For the Greater Goods

A lifestyle blog for the conscious consumer


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Made By Survivors

The wonderful company I am going to tell you about today is called Made by Survivors. I did a case study about this venture in college and I think it was the first time I really understood the implications of social entrepreneurship, the complexity of helping, and the entrepreneurial strategy behind it all. So I kind of consider this company the spark that inspired me to create this whole blog and I hope this post does it justice.

Made by Survivors sells beautiful jewelry that is made by women who have been rescued from human trafficking in Nepal, India, Thailand, and Cambodia. The US Department of State defines human trafficking as “activities involved when someone obtains or holds a person in compelled service”. Those who suffer from human trafficking can be subject to: forced labor, sex trafficking, bonded labor, debt bondage, involuntary domestic servitude, forced child labor, and child soldiers.

Made By Survivors

In the beginning stages of this company, the founders realized that rescuing these women simply wasn’t enough. This is because often times the rescued women had nowhere to go or means of an income after their rescue and eventually would be forced back into what becomes the vicious circle of human trafficking. Therefore, Made by Survivors came up with a business strategy to empower the women that had been rescued to insure that they do not end up back on the trafficking circuit.  They offer the women classes in jewelry design and entrepreneurship in order for these women to become financially educated and stable. The women use these skills to create all the jewelry that is sold.

BraceletThis is a Made by Survivors bracelet I got about four years ago and I wouldn’t be surprised if it lasted many more years. Unfortunately, this bracelet is no longer offered, but I have picked out a few necklaces to show you that I have had my eye on.

Necklaces

The first one is a sort of toned down statement necklace, not quite as big of a statement as perhaps a big, chunky J.Crew piece, but the bright colors do make it stand out. I like to think of it as a picture of a setting sun on top of a mountain. Does anyone else see that too? This next necklace (pictured on Sarah Hyland from Modern Family!!!!!!!! and on the far right) is more simple, versatile, and conveniently more expensive. It costs $90 and the previous one is about half that cost. They also have a variety of jewelry for men/unisex like the one pictured below, which costs $80.

Necklace 2

I will leave you with the words of the co-founder/president of Made by Survivor, Sarah Symons: “To be honest, my first instinct was to avoid the pain by turning away from the problem.  “What can I do about it?,” I thought.  Like many people, I was paralyzed by the enormity of the problem.” And look at all that she has accomplished! I feel like a lot of people will be able to relate to these words. The moral of this story is that even though some problems seem intimidatingly too big to handle, you can still find ways to help. All of the jewelry can be bought at: http://www.madebysurvivors.com.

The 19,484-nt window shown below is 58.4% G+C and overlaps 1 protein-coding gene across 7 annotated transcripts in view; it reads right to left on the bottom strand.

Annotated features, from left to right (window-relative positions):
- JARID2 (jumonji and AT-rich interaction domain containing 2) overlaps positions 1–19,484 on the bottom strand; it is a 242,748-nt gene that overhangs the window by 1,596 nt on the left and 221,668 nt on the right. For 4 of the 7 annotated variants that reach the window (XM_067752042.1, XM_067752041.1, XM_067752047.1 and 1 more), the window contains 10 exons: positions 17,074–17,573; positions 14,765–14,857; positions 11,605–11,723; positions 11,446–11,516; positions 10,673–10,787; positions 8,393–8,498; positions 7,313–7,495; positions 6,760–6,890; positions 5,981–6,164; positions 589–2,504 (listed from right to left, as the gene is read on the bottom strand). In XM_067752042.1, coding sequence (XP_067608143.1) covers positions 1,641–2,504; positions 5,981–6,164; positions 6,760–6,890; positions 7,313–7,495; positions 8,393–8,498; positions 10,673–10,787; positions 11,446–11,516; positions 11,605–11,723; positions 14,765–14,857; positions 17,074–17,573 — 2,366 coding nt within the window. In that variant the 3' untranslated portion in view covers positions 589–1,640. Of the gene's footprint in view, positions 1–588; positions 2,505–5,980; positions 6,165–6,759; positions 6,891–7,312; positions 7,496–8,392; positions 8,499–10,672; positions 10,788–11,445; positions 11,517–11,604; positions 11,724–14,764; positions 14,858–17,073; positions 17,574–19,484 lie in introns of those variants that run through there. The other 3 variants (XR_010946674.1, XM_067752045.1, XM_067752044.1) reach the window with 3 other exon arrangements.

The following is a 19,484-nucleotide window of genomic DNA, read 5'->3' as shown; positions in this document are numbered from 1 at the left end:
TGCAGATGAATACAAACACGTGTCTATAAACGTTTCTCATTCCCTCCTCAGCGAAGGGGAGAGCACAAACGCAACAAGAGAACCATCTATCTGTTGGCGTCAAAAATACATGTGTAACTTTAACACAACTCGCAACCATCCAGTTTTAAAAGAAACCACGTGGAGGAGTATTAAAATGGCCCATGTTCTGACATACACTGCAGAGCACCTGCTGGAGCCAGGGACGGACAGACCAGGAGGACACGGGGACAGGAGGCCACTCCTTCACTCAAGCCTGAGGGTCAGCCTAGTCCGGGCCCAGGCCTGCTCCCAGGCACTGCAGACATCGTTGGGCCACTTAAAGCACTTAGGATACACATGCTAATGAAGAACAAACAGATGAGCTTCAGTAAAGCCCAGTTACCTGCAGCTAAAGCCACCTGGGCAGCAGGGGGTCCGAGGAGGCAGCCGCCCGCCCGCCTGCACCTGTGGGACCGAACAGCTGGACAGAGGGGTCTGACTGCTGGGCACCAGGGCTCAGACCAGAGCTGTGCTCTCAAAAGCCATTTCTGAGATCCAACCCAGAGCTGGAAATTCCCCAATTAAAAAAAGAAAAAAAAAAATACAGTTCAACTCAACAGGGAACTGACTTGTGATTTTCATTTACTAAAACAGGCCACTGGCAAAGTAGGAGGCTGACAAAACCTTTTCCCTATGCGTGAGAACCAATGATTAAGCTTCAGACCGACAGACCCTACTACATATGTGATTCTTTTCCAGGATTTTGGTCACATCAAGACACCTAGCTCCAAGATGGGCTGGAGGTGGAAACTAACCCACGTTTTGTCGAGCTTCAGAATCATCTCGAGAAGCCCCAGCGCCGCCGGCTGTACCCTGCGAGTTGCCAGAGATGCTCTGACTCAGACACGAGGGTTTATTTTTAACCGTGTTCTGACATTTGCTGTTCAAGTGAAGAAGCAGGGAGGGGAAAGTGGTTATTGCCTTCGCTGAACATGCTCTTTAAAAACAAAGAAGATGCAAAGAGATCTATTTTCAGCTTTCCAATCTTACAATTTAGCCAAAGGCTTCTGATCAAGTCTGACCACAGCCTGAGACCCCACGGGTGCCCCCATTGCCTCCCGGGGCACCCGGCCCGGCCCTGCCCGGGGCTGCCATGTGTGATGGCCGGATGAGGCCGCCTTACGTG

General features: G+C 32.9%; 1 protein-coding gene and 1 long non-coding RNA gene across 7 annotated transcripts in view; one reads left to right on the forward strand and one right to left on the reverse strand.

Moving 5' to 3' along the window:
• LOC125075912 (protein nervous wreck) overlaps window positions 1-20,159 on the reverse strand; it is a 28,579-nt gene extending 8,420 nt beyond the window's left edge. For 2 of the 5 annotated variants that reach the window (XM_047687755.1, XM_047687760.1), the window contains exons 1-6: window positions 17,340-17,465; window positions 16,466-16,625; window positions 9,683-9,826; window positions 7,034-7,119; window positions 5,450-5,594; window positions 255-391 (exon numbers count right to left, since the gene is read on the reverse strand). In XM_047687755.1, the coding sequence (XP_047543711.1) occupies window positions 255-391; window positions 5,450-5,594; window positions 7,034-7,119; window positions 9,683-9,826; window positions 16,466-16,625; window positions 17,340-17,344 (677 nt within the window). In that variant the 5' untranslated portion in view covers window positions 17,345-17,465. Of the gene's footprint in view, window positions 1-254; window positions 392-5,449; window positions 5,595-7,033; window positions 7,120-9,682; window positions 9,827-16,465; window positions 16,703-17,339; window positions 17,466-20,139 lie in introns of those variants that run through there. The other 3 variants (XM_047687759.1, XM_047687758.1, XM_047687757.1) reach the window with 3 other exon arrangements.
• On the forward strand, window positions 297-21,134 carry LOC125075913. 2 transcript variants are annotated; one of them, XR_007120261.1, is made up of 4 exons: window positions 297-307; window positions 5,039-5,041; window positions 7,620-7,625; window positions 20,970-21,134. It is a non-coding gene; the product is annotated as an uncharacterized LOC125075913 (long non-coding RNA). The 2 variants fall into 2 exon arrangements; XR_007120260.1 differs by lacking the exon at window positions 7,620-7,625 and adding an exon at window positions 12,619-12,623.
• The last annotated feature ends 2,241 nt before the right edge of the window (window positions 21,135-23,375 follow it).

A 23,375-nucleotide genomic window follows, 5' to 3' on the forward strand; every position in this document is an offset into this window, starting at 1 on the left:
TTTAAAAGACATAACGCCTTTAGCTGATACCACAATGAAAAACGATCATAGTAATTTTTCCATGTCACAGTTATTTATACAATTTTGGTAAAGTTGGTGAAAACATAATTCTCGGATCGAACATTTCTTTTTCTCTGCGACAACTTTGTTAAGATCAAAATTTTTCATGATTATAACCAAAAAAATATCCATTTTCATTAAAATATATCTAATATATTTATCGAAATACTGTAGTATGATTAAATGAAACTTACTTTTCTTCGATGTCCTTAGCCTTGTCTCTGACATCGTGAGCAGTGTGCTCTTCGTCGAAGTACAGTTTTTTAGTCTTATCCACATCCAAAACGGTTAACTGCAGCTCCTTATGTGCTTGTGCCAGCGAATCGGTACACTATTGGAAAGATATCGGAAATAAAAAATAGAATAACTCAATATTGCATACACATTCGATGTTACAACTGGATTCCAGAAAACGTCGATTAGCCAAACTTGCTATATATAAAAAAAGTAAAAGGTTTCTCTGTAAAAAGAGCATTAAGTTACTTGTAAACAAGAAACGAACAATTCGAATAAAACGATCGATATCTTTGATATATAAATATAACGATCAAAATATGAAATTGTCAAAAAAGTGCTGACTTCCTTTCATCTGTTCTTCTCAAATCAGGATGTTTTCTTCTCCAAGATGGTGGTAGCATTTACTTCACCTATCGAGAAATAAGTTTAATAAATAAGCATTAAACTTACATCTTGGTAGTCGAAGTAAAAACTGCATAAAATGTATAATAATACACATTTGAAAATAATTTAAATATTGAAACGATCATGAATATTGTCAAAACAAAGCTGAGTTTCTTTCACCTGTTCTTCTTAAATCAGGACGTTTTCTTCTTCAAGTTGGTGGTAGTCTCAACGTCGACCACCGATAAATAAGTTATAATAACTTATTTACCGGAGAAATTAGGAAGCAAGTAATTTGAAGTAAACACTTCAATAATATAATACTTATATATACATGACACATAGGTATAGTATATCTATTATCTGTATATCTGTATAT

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Chocolately Responsible

Welcome to my first blog post!

First of all I will let you know that I probably love candy more than the next person. I have an abnormally massive sweet tooth. I could eat candy all day errrryyyday and I’m sure there have been days where I have. But of all the candies in the world, chocolate is usually my sweet treat of choice.

Sadly, there are some major problems with the chocolate industry, which include forced labor, human trafficking, and child slavery. If you would like to learn a little more you can watch a documentary called The Dark Side of Chocolate that came out in 2010. More recently there has been a social movement towards fair trade certified chocolate, which ensure that the chocolate is produced in an ethical manner. And that is precisely what Madécasse (pronounced MAH-DAY-KAS) does.

Madécasse is Fair for Life certified, but what makes it different from other fair trade companies is the fact that Madécasse grows AND manufactures their chocolate in Madagascar. Over 50% of the world’s cocoa is grown in Africa, yet roughly 1% of the world’s chocolate is made there.  Madécasse aims to change that and strengthen the economy in Madagascar by:

  • Creating well-paying jobs and market stability
  • Cutting the supply chain to decrease costs and increase farmers income
  • Training farmers and production technicians skills to increase quality and value of products

The founders claim that by keeping all of the production within Madagascar, their products create 4 times the economic impact than other fair trade chocolate producers.

Great stuff, right?!? Now let’s get to the fun part, how does the chocolate taste? I tried the Toasted Coconut on a whim. I’m normally not a huge fan of coconut (unless it is on my Caramel Delight Girl Scout cookies) and I must say I was pleasantly surprised! The bitter dark chocolate and the sweet coconut really create a great combination.

I’ve seen this chocolate at my local Hannaford and Shaws, but it wouldn’t surprise me if it were sold at other grocery stores. The chocolate is a little pricey at around $6 per bar, but definitely worth it for the occasional treat or possibly a gift. If you can’t seem to find them in store or find a flavor you like, you can order the chocolate from their website. There are a bunch of cool flavors! To me the Citrus and Winter Spice both sound amazing and I hope to try them soon! What chocolates sound good to you?

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